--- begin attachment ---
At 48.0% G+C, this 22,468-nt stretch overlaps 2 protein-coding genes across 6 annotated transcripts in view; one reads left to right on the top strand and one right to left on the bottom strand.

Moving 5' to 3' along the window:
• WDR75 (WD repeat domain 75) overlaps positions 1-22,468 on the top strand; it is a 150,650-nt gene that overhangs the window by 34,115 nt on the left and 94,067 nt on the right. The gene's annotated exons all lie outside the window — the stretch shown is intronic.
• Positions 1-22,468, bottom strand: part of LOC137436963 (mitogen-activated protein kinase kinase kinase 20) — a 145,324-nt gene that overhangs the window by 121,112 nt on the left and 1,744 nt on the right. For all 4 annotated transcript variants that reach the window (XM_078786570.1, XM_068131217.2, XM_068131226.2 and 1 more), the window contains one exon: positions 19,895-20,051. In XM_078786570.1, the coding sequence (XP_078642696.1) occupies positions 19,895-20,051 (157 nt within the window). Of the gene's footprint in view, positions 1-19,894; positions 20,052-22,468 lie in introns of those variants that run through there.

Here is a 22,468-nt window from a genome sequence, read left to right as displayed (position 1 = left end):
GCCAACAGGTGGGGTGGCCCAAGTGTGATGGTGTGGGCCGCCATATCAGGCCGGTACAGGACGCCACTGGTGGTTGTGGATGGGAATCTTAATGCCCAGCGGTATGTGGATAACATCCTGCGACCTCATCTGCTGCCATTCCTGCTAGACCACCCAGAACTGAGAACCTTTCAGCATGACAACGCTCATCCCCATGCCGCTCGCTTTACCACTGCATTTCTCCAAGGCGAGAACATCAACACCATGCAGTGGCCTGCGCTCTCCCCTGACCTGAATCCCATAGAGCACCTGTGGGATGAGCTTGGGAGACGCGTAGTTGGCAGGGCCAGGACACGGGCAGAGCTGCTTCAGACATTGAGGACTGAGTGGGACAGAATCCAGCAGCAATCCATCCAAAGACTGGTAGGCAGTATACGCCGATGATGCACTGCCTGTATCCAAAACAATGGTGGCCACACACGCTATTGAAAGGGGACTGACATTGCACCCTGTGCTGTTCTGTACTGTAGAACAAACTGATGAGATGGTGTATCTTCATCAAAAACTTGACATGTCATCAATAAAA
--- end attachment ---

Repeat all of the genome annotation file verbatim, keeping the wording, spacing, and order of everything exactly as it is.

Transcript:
At 48.0% G+C, this 22,468-nt stretch overlaps 2 protein-coding genes across 6 annotated transcripts in view; one reads left to right on the top strand and one right to left on the bottom strand.

Moving 5' to 3' along the window:
• WDR75 (WD repeat domain 75) overlaps positions 1-22,468 on the top strand; it is a 150,650-nt gene that overhangs the window by 34,115 nt on the left and 94,067 nt on the right. The gene's annotated exons all lie outside the window — the stretch shown is intronic.
• Positions 1-22,468, bottom strand: part of LOC137436963 (mitogen-activated protein kinase kinase kinase 20) — a 145,324-nt gene that overhangs the window by 121,112 nt on the left and 1,744 nt on the right. For all 4 annotated transcript variants that reach the window (XM_078786570.1, XM_068131217.2, XM_068131226.2 and 1 more), the window contains one exon: positions 19,895-20,051. In XM_078786570.1, the coding sequence (XP_078642696.1) occupies positions 19,895-20,051 (157 nt within the window). Of the gene's footprint in view, positions 1-19,894; positions 20,052-22,468 lie in introns of those variants that run through there.

Here is a 22,468-nt window from a genome sequence, read left to right as displayed (position 1 = left end):
GCCAACAGGTGGGGTGGCCCAAGTGTGATGGTGTGGGCCGCCATATCAGGCCGGTACAGGACGCCACTGGTGGTTGTGGATGGGAATCTTAATGCCCAGCGGTATGTGGATAACATCCTGCGACCTCATCTGCTGCCATTCCTGCTAGACCACCCAGAACTGAGAACCTTTCAGCATGACAACGCTCATCCCCATGCCGCTCGCTTTACCACTGCATTTCTCCAAGGCGAGAACATCAACACCATGCAGTGGCCTGCGCTCTCCCCTGACCTGAATCCCATAGAGCACCTGTGGGATGAGCTTGGGAGACGCGTAGTTGGCAGGGCCAGGACACGGGCAGAGCTGCTTCAGACATTGAGGACTGAGTGGGACAGAATCCAGCAGCAATCCATCCAAAGACTGGTAGGCAGTATACGCCGATGATGCACTGCCTGTATCCAAAACAATGGTGGCCACACACGCTATTGAAAGGGGACTGACATTGCACCCTGTGCTGTTCTGTACTGTAGAACAAACTGATGAGATGGTGTATCTTCATCAAAAACTTGACATGTCATCAATAAAA